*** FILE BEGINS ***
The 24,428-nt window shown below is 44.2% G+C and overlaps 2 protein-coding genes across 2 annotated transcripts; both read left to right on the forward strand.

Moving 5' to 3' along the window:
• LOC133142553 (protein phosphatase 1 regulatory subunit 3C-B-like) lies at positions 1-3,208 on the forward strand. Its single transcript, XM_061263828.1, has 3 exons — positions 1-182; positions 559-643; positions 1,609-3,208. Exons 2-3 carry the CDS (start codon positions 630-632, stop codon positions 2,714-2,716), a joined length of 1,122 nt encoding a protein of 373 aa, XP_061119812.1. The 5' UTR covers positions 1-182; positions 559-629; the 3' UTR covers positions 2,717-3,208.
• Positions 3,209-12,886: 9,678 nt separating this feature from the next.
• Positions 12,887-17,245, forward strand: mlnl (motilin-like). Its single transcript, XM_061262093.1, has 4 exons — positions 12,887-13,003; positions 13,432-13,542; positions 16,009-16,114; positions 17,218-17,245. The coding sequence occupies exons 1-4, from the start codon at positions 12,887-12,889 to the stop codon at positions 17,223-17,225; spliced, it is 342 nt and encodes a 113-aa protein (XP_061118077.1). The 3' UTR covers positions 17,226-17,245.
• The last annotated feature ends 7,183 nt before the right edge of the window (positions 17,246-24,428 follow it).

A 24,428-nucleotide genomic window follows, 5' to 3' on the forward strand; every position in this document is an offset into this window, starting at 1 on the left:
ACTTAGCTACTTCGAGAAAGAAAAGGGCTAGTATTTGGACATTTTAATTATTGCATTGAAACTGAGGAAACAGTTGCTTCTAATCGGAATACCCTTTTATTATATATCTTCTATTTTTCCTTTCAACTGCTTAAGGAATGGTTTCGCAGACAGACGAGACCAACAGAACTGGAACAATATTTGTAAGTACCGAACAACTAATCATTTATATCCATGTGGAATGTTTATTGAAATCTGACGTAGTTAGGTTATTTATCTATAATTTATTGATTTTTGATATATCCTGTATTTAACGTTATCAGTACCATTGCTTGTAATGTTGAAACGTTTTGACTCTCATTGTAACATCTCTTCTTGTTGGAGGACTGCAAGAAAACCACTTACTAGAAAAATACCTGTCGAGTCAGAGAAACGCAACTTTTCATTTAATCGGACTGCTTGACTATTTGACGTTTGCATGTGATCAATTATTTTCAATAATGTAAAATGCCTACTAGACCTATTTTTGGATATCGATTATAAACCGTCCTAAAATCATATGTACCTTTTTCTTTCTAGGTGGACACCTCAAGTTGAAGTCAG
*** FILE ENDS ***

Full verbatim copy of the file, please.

The 24,428-nt window shown below is 44.2% G+C and overlaps 2 protein-coding genes across 2 annotated transcripts; both read left to right on the forward strand.

Moving 5' to 3' along the window:
• LOC133142553 (protein phosphatase 1 regulatory subunit 3C-B-like) lies at positions 1-3,208 on the forward strand. Its single transcript, XM_061263828.1, has 3 exons — positions 1-182; positions 559-643; positions 1,609-3,208. Exons 2-3 carry the CDS (start codon positions 630-632, stop codon positions 2,714-2,716), a joined length of 1,122 nt encoding a protein of 373 aa, XP_061119812.1. The 5' UTR covers positions 1-182; positions 559-629; the 3' UTR covers positions 2,717-3,208.
• Positions 3,209-12,886: 9,678 nt separating this feature from the next.
• Positions 12,887-17,245, forward strand: mlnl (motilin-like). Its single transcript, XM_061262093.1, has 4 exons — positions 12,887-13,003; positions 13,432-13,542; positions 16,009-16,114; positions 17,218-17,245. The coding sequence occupies exons 1-4, from the start codon at positions 12,887-12,889 to the stop codon at positions 17,223-17,225; spliced, it is 342 nt and encodes a 113-aa protein (XP_061118077.1). The 3' UTR covers positions 17,226-17,245.
• The last annotated feature ends 7,183 nt before the right edge of the window (positions 17,246-24,428 follow it).

A 24,428-nucleotide genomic window follows, 5' to 3' on the forward strand; every position in this document is an offset into this window, starting at 1 on the left:
ACTTAGCTACTTCGAGAAAGAAAAGGGCTAGTATTTGGACATTTTAATTATTGCATTGAAACTGAGGAAACAGTTGCTTCTAATCGGAATACCCTTTTATTATATATCTTCTATTTTTCCTTTCAACTGCTTAAGGAATGGTTTCGCAGACAGACGAGACCAACAGAACTGGAACAATATTTGTAAGTACCGAACAACTAATCATTTATATCCATGTGGAATGTTTATTGAAATCTGACGTAGTTAGGTTATTTATCTATAATTTATTGATTTTTGATATATCCTGTATTTAACGTTATCAGTACCATTGCTTGTAATGTTGAAACGTTTTGACTCTCATTGTAACATCTCTTCTTGTTGGAGGACTGCAAGAAAACCACTTACTAGAAAAATACCTGTCGAGTCAGAGAAACGCAACTTTTCATTTAATCGGACTGCTTGACTATTTGACGTTTGCATGTGATCAATTATTTTCAATAATGTAAAATGCCTACTAGACCTATTTTTGGATATCGATTATAAACCGTCCTAAAATCATATGTACCTTTTTCTTTCTAGGTGGACACCTCAAGTTGAAGTCAG